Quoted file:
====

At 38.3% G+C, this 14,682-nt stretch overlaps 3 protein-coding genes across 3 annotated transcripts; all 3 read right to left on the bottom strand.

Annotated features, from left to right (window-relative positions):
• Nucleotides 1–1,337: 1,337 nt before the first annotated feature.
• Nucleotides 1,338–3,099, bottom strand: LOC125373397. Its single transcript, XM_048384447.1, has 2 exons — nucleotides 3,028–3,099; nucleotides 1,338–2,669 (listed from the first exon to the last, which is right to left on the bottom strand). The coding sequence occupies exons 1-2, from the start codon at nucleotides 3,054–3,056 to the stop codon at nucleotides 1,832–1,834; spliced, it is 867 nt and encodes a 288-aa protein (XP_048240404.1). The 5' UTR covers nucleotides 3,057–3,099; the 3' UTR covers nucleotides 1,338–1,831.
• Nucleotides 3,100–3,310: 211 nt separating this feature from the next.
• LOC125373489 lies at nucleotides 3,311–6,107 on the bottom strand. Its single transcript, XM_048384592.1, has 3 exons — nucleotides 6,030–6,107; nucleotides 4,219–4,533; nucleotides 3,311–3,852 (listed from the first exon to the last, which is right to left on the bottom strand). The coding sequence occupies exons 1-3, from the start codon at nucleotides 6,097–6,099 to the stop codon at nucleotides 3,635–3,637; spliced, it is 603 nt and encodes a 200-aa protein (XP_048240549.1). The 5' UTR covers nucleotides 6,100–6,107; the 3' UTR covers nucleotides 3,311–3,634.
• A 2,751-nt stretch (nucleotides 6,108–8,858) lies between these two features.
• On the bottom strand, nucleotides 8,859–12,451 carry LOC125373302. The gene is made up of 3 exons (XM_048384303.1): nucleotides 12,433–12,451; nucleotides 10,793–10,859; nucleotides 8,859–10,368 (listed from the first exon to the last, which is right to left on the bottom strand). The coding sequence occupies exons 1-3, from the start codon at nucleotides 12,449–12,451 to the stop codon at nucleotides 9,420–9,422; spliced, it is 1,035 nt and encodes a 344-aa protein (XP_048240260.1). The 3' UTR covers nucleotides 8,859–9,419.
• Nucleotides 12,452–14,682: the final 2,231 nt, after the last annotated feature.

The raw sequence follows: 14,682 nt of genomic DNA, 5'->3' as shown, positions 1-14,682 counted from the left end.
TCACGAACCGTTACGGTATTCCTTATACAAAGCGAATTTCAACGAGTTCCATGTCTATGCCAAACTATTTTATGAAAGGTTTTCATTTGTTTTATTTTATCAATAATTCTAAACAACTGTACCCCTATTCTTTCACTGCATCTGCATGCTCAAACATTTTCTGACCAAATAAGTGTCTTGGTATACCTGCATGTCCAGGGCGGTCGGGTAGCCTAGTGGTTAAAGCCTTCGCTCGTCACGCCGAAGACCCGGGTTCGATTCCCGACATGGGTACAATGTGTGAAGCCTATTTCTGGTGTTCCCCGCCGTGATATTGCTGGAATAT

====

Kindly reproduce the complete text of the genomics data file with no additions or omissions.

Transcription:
At 38.3% G+C, this 14,682-nt stretch overlaps 3 protein-coding genes across 3 annotated transcripts; all 3 read right to left on the bottom strand.

Annotated features, from left to right (window-relative positions):
• Nucleotides 1–1,337: 1,337 nt before the first annotated feature.
• Nucleotides 1,338–3,099, bottom strand: LOC125373397. Its single transcript, XM_048384447.1, has 2 exons — nucleotides 3,028–3,099; nucleotides 1,338–2,669 (listed from the first exon to the last, which is right to left on the bottom strand). The coding sequence occupies exons 1-2, from the start codon at nucleotides 3,054–3,056 to the stop codon at nucleotides 1,832–1,834; spliced, it is 867 nt and encodes a 288-aa protein (XP_048240404.1). The 5' UTR covers nucleotides 3,057–3,099; the 3' UTR covers nucleotides 1,338–1,831.
• Nucleotides 3,100–3,310: 211 nt separating this feature from the next.
• LOC125373489 lies at nucleotides 3,311–6,107 on the bottom strand. Its single transcript, XM_048384592.1, has 3 exons — nucleotides 6,030–6,107; nucleotides 4,219–4,533; nucleotides 3,311–3,852 (listed from the first exon to the last, which is right to left on the bottom strand). The coding sequence occupies exons 1-3, from the start codon at nucleotides 6,097–6,099 to the stop codon at nucleotides 3,635–3,637; spliced, it is 603 nt and encodes a 200-aa protein (XP_048240549.1). The 5' UTR covers nucleotides 6,100–6,107; the 3' UTR covers nucleotides 3,311–3,634.
• A 2,751-nt stretch (nucleotides 6,108–8,858) lies between these two features.
• On the bottom strand, nucleotides 8,859–12,451 carry LOC125373302. The gene is made up of 3 exons (XM_048384303.1): nucleotides 12,433–12,451; nucleotides 10,793–10,859; nucleotides 8,859–10,368 (listed from the first exon to the last, which is right to left on the bottom strand). The coding sequence occupies exons 1-3, from the start codon at nucleotides 12,449–12,451 to the stop codon at nucleotides 9,420–9,422; spliced, it is 1,035 nt and encodes a 344-aa protein (XP_048240260.1). The 3' UTR covers nucleotides 8,859–9,419.
• Nucleotides 12,452–14,682: the final 2,231 nt, after the last annotated feature.

The raw sequence follows: 14,682 nt of genomic DNA, 5'->3' as shown, positions 1-14,682 counted from the left end.
TCACGAACCGTTACGGTATTCCTTATACAAAGCGAATTTCAACGAGTTCCATGTCTATGCCAAACTATTTTATGAAAGGTTTTCATTTGTTTTATTTTATCAATAATTCTAAACAACTGTACCCCTATTCTTTCACTGCATCTGCATGCTCAAACATTTTCTGACCAAATAAGTGTCTTGGTATACCTGCATGTCCAGGGCGGTCGGGTAGCCTAGTGGTTAAAGCCTTCGCTCGTCACGCCGAAGACCCGGGTTCGATTCCCGACATGGGTACAATGTGTGAAGCCTATTTCTGGTGTTCCCCGCCGTGATATTGCTGGAATAT